An Interview with Former Congressman Bart Stupak

by Matt B. on March 23, 2011

Congressman Bart Stupak represented the 1st District of Michigan from 1993-2011.

In 2004, I remember feeling surprised when Senator Edwards described poverty as a “moral issue.” He was right, of course – it is a moral issue. But it felt strange that he would single out poverty in this way. After all, most – and maybe all – of the major issues we face in this country have moral dimensions. Nearly every choice that our leaders make has an impact on the way we live together, on the kinds of communities and the kind of nation we seek to build. Our choices reflect our values. In that sense, they’re all moral choices.

But that’s not how we talk about moral issues in this country – not most of the time. We single out some issues—homosexuality, say, or abortion—as moral issues. And we often talk about defense or education or immigration in very different terms. What do you make of all this – of our perhaps-schizophrenic relationship with the role of morality in our public debate?

I don’t know if I’d call it schizophrenic. I think we, as a nation and as elected leaders…have lost our social responsibility to each other. It is easy to put down a group, like you mentioned – gays or even the abortion issue – because it’s a single issue. And how you frame that issue and how elected officials vote on it…reflects whether they are looking at the issue as affecting a person, or society as a whole.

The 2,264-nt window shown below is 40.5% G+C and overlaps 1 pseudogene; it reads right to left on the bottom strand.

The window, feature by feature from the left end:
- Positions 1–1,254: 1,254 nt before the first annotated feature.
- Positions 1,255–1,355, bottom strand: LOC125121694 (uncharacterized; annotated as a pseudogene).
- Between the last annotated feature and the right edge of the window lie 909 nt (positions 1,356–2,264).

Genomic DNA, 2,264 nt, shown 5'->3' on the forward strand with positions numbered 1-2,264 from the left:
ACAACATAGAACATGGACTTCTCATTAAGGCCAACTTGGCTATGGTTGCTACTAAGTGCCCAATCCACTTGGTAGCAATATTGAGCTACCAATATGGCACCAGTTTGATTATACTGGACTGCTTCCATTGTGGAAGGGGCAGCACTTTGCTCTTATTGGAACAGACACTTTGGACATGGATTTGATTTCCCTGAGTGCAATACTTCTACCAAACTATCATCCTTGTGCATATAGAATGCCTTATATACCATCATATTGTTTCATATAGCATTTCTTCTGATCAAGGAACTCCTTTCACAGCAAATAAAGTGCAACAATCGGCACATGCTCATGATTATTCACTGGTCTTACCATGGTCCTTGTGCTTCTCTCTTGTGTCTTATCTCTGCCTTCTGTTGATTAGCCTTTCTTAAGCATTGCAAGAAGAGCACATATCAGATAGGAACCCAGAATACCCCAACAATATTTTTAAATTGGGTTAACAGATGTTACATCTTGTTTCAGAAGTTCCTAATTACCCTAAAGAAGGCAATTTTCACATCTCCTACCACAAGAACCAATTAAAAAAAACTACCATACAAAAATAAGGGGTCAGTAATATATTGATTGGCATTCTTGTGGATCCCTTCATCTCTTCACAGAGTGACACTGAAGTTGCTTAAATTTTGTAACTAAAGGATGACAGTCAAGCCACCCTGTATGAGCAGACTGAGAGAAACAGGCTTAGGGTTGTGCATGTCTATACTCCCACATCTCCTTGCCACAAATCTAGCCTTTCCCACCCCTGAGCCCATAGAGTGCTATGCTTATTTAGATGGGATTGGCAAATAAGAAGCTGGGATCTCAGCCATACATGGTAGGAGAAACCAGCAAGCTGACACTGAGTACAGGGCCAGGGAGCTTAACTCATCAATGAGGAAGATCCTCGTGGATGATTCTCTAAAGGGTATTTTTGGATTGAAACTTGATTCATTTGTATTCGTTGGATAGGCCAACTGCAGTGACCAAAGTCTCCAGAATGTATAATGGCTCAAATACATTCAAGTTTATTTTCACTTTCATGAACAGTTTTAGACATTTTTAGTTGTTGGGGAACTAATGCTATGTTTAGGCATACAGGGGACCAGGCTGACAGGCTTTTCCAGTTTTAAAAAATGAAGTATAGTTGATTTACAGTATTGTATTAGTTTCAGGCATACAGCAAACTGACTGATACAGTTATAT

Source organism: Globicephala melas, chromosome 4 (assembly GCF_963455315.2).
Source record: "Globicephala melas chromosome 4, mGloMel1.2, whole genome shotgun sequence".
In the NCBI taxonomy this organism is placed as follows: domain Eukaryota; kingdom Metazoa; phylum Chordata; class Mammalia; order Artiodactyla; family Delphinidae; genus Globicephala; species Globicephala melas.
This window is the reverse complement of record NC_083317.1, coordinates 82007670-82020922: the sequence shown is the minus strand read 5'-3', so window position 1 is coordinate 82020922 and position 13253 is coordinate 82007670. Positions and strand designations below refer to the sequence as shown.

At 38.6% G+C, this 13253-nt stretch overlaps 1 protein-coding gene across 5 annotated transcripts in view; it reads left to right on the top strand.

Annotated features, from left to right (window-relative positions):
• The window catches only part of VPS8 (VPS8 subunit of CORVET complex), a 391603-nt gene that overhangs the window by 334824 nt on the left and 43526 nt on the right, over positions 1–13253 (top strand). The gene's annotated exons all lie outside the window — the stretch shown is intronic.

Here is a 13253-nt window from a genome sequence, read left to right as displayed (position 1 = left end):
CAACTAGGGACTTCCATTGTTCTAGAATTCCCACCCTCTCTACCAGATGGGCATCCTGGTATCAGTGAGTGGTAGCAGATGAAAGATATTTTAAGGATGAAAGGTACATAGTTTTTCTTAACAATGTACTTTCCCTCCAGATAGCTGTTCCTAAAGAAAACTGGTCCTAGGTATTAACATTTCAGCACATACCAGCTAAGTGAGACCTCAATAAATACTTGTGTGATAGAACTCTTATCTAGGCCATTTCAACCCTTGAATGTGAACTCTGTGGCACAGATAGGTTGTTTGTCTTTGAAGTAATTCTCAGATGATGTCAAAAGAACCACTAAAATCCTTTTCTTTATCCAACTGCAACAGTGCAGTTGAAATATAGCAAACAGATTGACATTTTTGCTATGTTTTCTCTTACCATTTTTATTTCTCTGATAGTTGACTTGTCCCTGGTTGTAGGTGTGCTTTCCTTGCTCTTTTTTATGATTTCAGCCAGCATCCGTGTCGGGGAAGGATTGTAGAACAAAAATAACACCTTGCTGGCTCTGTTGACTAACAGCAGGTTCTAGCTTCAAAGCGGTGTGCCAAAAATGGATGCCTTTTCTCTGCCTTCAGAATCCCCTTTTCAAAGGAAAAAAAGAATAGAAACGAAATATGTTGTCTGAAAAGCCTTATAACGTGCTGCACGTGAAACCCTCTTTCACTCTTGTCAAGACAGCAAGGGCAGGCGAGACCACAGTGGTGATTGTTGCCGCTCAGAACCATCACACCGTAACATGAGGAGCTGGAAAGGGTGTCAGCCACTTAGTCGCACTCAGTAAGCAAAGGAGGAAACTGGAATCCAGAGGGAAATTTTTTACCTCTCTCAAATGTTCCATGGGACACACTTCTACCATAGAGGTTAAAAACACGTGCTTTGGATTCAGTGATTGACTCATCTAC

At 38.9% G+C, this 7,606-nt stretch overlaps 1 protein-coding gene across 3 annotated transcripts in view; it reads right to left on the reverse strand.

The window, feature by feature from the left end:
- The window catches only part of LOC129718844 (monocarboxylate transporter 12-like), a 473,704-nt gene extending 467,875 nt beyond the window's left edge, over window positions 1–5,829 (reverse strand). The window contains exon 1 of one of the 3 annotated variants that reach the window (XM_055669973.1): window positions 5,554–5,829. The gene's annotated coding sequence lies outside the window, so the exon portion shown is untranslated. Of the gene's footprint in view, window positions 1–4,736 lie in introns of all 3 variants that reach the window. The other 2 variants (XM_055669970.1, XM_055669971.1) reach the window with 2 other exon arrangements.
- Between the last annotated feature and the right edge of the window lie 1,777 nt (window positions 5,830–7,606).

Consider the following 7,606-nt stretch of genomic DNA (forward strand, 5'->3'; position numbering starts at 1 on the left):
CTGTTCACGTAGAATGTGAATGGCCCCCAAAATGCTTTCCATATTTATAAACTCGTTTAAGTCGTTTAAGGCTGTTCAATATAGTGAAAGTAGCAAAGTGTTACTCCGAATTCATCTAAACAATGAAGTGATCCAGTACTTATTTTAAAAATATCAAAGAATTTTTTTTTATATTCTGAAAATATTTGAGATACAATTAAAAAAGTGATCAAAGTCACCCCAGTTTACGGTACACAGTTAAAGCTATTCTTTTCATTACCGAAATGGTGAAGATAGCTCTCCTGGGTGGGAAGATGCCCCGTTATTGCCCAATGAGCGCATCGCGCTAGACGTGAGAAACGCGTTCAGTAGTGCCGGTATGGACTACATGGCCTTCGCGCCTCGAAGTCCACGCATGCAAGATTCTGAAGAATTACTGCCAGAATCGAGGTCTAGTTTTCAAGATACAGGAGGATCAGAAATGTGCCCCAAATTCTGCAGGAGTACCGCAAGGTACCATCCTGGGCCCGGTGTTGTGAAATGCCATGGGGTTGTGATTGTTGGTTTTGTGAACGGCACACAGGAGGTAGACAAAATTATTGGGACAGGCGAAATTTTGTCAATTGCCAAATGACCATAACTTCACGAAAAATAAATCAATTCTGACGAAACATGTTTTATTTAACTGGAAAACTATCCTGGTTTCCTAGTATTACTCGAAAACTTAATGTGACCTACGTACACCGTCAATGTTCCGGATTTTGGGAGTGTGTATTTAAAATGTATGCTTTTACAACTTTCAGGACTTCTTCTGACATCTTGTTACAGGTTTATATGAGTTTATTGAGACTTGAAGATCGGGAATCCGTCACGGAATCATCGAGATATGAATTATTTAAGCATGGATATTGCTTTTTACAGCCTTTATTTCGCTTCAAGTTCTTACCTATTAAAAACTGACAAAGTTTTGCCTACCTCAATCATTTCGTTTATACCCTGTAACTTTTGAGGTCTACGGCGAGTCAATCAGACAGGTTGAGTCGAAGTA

…It seems like right now, our society is, “What can I do to get ahead?”….It’s not necessarily what is good for our society or what we should be doing as a society as a whole.

So, you mentioned the poor. We are our brother’s keeper. But people won’t talk that way or – unfortunately recently – don’t vote that way. Poverty has only grown in this country, not lessened, even though our standard of living for those who’ve made it keeps going up, but those who have not keep slipping backwards. It’s this whole argument like, “Well, they should just pull themselves up by the bootstraps.” Well, that’s fine, and I’m glad many people can do that. But not everybody is there.

What was the nature of your conversations with your colleagues in Congress around moral issues? I know you were there during an increasingly divisive time, but were there moments when you could really get down to brass tacks and talk about the fundamentals of these issues with your colleagues?